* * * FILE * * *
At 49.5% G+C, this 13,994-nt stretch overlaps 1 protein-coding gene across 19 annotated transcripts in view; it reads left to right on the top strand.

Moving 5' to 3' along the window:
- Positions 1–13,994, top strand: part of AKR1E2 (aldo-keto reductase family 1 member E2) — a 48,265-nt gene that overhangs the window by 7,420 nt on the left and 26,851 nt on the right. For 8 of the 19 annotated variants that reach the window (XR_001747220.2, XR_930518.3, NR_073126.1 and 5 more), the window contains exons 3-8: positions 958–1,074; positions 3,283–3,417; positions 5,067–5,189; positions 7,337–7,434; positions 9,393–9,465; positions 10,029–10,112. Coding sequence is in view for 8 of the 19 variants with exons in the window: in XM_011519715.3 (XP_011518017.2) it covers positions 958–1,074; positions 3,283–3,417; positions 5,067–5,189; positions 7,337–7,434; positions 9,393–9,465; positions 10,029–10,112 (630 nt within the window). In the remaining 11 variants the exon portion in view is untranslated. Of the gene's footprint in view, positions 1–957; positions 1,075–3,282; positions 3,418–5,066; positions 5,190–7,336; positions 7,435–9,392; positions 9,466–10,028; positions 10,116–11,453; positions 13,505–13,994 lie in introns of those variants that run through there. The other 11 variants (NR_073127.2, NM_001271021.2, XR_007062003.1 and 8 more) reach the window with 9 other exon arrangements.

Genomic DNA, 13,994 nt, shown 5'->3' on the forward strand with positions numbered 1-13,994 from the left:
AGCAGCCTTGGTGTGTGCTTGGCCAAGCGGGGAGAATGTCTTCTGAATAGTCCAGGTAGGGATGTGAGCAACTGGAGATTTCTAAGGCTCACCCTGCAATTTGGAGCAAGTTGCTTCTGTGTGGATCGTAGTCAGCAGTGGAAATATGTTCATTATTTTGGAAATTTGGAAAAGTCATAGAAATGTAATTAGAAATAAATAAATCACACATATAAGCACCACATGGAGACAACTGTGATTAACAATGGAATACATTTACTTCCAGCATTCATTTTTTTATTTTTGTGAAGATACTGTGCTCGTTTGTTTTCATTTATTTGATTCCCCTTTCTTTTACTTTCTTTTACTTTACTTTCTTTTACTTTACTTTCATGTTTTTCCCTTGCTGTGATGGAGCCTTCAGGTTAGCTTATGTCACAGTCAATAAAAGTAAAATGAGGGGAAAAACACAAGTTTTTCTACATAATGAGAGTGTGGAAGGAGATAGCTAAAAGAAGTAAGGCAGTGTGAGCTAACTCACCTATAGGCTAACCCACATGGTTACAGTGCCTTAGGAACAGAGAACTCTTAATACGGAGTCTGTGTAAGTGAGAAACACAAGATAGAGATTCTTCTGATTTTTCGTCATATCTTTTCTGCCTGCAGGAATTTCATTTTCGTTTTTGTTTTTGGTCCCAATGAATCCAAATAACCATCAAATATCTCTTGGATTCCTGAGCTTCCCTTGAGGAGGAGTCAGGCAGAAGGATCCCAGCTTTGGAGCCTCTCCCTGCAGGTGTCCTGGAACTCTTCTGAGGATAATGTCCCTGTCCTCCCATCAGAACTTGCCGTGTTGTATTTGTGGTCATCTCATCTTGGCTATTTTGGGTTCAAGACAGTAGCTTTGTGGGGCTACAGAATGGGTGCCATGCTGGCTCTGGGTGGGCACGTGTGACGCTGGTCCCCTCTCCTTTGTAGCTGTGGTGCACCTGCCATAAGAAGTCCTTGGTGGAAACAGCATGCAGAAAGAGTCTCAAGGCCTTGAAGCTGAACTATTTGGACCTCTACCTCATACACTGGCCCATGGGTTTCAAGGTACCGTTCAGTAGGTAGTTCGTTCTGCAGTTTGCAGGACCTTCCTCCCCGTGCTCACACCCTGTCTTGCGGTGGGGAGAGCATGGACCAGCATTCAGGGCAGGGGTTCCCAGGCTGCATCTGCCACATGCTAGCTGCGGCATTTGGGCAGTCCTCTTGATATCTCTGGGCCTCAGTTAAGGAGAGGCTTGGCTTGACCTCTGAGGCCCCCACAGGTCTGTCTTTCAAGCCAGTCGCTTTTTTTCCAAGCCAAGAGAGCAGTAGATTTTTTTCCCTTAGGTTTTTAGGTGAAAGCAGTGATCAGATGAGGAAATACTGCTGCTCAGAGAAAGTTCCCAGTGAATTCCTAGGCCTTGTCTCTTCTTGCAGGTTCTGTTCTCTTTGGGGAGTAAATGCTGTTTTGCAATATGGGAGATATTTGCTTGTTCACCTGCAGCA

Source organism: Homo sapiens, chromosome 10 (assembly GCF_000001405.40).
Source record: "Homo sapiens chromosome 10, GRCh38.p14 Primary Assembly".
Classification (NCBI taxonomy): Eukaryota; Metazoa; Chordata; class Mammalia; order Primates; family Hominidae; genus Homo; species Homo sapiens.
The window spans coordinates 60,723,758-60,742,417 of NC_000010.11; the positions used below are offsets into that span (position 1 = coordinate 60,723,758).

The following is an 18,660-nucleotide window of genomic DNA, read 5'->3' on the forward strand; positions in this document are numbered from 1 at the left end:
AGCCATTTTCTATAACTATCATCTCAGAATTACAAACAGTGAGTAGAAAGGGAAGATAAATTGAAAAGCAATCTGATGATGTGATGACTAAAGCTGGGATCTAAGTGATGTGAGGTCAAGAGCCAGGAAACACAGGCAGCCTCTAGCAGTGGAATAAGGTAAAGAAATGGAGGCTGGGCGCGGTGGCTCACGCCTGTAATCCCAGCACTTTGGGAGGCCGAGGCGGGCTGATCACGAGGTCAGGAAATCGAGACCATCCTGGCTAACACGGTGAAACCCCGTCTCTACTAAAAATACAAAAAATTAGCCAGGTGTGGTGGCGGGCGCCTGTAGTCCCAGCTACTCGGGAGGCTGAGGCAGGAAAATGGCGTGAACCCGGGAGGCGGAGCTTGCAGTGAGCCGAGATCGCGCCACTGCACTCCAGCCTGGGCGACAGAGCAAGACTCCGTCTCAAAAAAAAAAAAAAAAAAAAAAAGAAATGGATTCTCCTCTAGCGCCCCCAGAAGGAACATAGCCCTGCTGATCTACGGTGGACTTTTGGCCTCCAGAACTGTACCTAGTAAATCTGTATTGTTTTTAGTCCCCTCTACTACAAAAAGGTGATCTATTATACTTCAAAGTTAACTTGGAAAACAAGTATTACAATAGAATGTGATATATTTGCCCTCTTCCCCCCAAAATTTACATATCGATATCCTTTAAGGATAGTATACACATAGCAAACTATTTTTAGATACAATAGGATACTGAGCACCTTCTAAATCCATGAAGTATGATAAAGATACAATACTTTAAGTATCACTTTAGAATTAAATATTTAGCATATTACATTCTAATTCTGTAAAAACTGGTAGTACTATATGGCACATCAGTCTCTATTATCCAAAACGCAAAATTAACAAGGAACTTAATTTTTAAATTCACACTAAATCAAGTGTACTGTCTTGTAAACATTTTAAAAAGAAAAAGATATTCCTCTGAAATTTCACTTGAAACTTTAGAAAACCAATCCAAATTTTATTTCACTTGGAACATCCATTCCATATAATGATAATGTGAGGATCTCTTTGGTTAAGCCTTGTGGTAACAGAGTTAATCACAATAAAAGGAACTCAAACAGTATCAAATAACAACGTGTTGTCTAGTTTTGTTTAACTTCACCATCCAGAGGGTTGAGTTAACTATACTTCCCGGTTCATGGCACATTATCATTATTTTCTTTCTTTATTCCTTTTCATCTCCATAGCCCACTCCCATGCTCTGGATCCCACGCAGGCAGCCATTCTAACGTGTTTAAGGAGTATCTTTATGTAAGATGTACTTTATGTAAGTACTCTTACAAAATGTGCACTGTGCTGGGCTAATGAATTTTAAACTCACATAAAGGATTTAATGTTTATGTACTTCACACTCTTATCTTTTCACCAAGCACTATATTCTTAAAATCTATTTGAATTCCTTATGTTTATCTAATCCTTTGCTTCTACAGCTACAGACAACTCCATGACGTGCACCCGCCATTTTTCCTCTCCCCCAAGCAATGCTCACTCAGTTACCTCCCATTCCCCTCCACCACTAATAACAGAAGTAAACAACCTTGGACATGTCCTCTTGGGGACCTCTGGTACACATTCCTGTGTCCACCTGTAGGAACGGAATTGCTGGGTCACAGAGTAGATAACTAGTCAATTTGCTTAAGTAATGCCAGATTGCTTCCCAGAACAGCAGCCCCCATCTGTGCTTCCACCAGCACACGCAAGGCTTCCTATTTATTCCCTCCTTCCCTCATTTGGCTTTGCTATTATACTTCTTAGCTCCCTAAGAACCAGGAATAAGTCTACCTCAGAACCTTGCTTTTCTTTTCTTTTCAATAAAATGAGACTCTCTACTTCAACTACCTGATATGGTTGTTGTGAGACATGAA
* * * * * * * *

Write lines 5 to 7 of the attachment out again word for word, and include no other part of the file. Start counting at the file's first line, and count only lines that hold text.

AGCAGCCTTGGTGTGTGCTTGGCCAAGCGGGGAGAATGTCTTCTGAATAGTCCAGGTAGGGATGTGAGCAACTGGAGATTTCTAAGGCTCACCCTGCAATTTGGAGCAAGTTGCTTCTGTGTGGATCGTAGTCAGCAGTGGAAATATGTTCATTATTTTGGAAATTTGGAAAAGTCATAGAAATGTAATTAGAAATAAATAAATCACACATATAAGCACCACATGGAGACAACTGTGATTAACAATGGAATACATTTACTTCCAGCATTCATTTTTTTATTTTTGTGAAGATACTGTGCTCGTTTGTTTTCATTTATTTGATTCCCCTTTCTTTTACTTTCTTTTACTTTACTTTCTTTTACTTTACTTTCATGTTTTTCCCTTGCTGTGATGGAGCCTTCAGGTTAGCTTATGTCACAGTCAATAAAAGTAAAATGAGGGGAAAAACACAAGTTTTTCTACATAATGAGAGTGTGGAAGGAGATAGCTAAAAGAAGTAAGGCAGTGTGAGCTAACTCACCTATAGGCTAACCCACATGGTTACAGTGCCTTAGGAACAGAGAACTCTTAATACGGAGTCTGTGTAAGTGAGAAACACAAGATAGAGATTCTTCTGATTTTTCGTCATATCTTTTCTGCCTGCAGGAATTTCATTTTCGTTTTTGTTTTTGGTCCCAATGAATCCAAATAACCATCAAATATCTCTTGGATTCCTGAGCTTCCCTTGAGGAGGAGTCAGGCAGAAGGATCCCAGCTTTGGAGCCTCTCCCTGCAGGTGTCCTGGAACTCTTCTGAGGATAATGTCCCTGTCCTCCCATCAGAACTTGCCGTGTTGTATTTGTGGTCATCTCATCTTGGCTATTTTGGGTTCAAGACAGTAGCTTTGTGGGGCTACAGAATGGGTGCCATGCTGGCTCTGGGTGGGCACGTGTGACGCTGGTCCCCTCTCCTTTGTAGCTGTGGTGCACCTGCCATAAGAAGTCCTTGGTGGAAACAGCATGCAGAAAGAGTCTCAAGGCCTTGAAGCTGAACTATTTGGACCTCTACCTCATACACTGGCCCATGGGTTTCAAGGTACCGTTCAGTAGGTAGTTCGTTCTGCAGTTTGCAGGACCTTCCTCCCCGTGCTCACACCCTGTCTTGCGGTGGGGAGAGCATGGACCAGCATTCAGGGCAGGGGTTCCCAGGCTGCATCTGCCACATGCTAGCTGCGGCATTTGGGCAGTCCTCTTGATATCTCTGGGCCTCAGTTAAGGAGAGGCTTGGCTTGACCTCTGAGGCCCCCACAGGTCTGTCTTTCAAGCCAGTCGCTTTTTTTCCAAGCCAAGAGAGCAGTAGATTTTTTTCCCTTAGGTTTTTAGGTGAAAGCAGTGATCAGATGAGGAAATACTGCTGCTCAGAGAAAGTTCCCAGTGAATTCCTAGGCCTTGTCTCTTCTTGCAGGTTCTGTTCTCTTTGGGGAGTAAATGCTGTTTTGCAATATGGGAGATATTTGCTTGTTCACCTGCAGCA

Source organism: Homo sapiens, chromosome 10 (assembly GCF_000001405.40).
Source record: "Homo sapiens chromosome 10, GRCh38.p14 Primary Assembly".